Getting Things Done (GTD) with Ultra Recall (part 1)

Posted February 13th, 2006 by kevin

I recently read the book Getting Things Done by David Allen, which is subtitled “The Art of Stress-Free Productivity.” Many of our users are implementing a GTD solution with Ultra Recall, so I wanted to see what the book/methodology had to offer and determine if it could help me become more organized (something I know I could use).

First, a little about the book is itself. In Getting Things Done, David Allen gives his theory on why most of us are not as organized (and hence productive) as we could be and provides a framework or methodology to use in solving this problem, giving examples, quotes and anecdotal comments along the way. Much of the approach is common sense, yet it is presented in a logical, comprehensive way with enough persuasion to convince me to give it a try. I personally thought it was a bit laborious with some repetition and redundancy, but the overall content is interesting, useable, and worth reading.

In a nutshell, my take on the entire GTD process can be summed up as:

  • Something external to yourself must document ALL current and future projects, tasks, ideas, reference info, appointments, etc.
  • This “system” used to record your “life” should be purposeful, readily available, and convenient.
  • Time must be routinely scheduled (daily, weekly, monthly, etc.) to review and update your information.
  • The key to actually getting things done is action, the next of which for each endeavor on your list should be identified, documented and prioritized to ensure successful completion.
    Here is how each of these concepts resonated with me:

  • This is something I kind of knew I should do, but Allen provides compelling reasons WHY it should be done – to free up your mind for a higher purpose than trying to remember what, when and where I should be in the future.
  • Ultra Recall is a very suitable application to “digitally” implement the GTD system due to its flexibility, structure and efficiency.
  • Setting aside time to consistently review and process the many inputs, projects, tasks, dreams etc., is the area I am weakest in. Improving this area could reap large returns in my productivity going forward.
  • The emphasis on the Next Action and centering your life on this concept seems very logical and helpful as it helps you stay focused on achieving the desired outcome.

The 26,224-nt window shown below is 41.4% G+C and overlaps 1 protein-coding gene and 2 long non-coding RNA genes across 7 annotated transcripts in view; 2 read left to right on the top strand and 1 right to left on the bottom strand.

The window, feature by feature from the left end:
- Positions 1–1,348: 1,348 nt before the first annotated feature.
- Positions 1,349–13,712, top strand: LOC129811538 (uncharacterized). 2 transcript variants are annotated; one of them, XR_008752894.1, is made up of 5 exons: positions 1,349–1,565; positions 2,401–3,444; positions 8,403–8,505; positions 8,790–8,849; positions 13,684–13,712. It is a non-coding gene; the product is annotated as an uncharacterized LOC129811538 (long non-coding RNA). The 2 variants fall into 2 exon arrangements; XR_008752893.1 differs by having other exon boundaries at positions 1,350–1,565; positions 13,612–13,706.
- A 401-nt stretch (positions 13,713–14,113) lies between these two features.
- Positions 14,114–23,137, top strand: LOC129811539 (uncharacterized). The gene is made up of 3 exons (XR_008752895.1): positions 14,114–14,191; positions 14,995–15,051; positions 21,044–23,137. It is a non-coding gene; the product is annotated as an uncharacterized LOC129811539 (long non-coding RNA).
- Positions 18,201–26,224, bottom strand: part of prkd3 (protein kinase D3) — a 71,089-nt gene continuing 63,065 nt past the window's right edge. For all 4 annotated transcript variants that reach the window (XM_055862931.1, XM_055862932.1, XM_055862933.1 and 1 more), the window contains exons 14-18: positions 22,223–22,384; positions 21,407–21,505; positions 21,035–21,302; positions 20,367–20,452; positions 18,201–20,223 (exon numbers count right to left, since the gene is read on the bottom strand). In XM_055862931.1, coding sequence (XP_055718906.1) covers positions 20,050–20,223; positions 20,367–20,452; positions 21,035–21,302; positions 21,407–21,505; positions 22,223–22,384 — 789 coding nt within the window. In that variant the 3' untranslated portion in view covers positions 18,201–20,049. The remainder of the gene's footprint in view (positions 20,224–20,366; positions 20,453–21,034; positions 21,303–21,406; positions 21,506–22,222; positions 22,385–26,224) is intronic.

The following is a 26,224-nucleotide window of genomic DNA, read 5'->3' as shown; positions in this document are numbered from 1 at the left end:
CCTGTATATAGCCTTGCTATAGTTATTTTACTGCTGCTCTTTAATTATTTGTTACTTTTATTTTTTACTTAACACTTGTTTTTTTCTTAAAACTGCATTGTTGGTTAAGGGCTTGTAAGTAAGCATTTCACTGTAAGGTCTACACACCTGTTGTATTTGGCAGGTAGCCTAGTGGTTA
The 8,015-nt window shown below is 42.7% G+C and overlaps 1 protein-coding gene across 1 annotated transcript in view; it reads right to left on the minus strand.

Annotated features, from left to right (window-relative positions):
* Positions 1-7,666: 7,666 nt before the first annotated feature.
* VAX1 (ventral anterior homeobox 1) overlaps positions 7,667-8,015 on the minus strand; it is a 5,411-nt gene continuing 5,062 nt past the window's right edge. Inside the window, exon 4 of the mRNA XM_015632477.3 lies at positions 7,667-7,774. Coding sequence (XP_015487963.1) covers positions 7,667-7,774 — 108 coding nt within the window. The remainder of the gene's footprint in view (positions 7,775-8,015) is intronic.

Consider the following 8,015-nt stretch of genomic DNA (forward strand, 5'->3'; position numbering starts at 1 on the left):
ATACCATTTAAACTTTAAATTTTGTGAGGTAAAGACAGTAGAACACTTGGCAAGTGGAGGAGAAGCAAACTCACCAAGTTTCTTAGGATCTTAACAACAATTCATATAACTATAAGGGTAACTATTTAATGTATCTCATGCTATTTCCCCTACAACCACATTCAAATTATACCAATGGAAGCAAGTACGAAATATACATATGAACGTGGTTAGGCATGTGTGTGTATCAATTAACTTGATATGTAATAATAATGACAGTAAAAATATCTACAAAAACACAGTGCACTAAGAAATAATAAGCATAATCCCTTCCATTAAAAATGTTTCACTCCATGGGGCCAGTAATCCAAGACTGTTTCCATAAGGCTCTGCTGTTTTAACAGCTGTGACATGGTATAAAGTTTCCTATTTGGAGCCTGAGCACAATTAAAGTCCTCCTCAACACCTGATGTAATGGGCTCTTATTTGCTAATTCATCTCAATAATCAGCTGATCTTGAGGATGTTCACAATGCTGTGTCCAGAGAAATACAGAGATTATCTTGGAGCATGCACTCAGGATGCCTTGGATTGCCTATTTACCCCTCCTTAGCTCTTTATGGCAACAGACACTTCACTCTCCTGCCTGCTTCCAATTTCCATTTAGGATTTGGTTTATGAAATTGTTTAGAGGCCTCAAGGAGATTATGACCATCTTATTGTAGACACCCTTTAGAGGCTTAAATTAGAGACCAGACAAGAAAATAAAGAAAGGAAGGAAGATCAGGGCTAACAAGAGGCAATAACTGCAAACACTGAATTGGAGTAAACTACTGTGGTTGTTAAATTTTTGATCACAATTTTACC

In summary, the book doesn’t offer the organizational “silver bullet” (which simply doesn’t exist!), but does offer a practical, useful system which I believe can reduce the level of stress in your life. It requires personal discipline, an initial investment of time and resources to develop a system for your life, and a consistent commitment to its implementation and maintenance.

    I will be implementing the GTD methodology using Ultra Recall in the coming weeks, and will post my findings and a template or two along the way. In the meantime, here are a couple Ultra Recall GTD templates that users have previously submitted on our forum:

  • My GTD Take
  • GTD Template 1.3

  • 6 Comments on “Getting Things Done (GTD) with Ultra Recall (part 1)”

    1. Mercedes Says:

      I attended to a training of GTD in Buenos Aires – Argentina. I consider that is easier to understand the Allen’s proposal in an instructor-led course, than in the book. For me the book is great as a reminder.

      I like the Allen’s system a lot. I use my Palm Pilot for the lists, projects, etc., and periodic reviews are also my weak point.

      For me ultra recall seems to be a perfect tool to have the reference file in an electronic version.

      I say “seems”, because I just found this website, and the tool. I am about to download it and try it (I have to develop a PKMS for one of my Master’s course, and we are evaluating some tools).

    2. Daly de Gagne Says:

      Kevin, I read your article on GTD with interest, and am delighted you are taking up the GTD challenge. I am especially interested in seeing how you use UltraRecall as a GTD tool.

      Please keep us posted on your GTD experiences, and feel free to join the GTD Yahoo group.

      Daly

    3. Kinook Software Blog » Blog Archive » Getting Things Done (GTD) with Ultra Recall (part 2) Says:

      [...] Since my first post about using the Getting Things Done system with Ultra Recall, we have been very busy working on the next Ultra Recall release, but I have also been spending some time working on actually using the GTD system with Ultra Recall to better organize my life. I had intended to implement the GTD methodology immediately after I read the book and initially blogged on the topic, but I must confess that this did not occur. [...]

    4. Kurt Says:

      Is there a way to automatically move completed tasks to the Completed GTD section. Right now I have to do manually.

    5. Kevin Says:

      Currently there isn’t an automatic way to move completed tasks to the Completed GTD “section” but below is a suggestion to simplify this process in Ultra Recall.

      Define an Advanced Search, with a criteria of:
      - Item is “Task”
      - and Flag equals “Completed”
      - and “Parent Title” does not equal “Completed GTD”
      - and “Item Title” does not equal “Completed GTD”

      Save the search somewhere, perhaps with the name of “Completed Tasks”

      Whenever you want to move newly completed Tasks to the Completed GTD item, select this search, then
      1) select all of the search results with Ctrl+3, then Ctrl+A (keyboard shortcuts for
      2) display the Link/Move dialog with Alt+L
      3) Navigate to the Completed GTD item, choose Move, then OK

    6. Jonathan Says:

      Thanks. Been testing out GTD with Ultra Recall. Nice to read a bit about it.
      Jonathan

    Comment: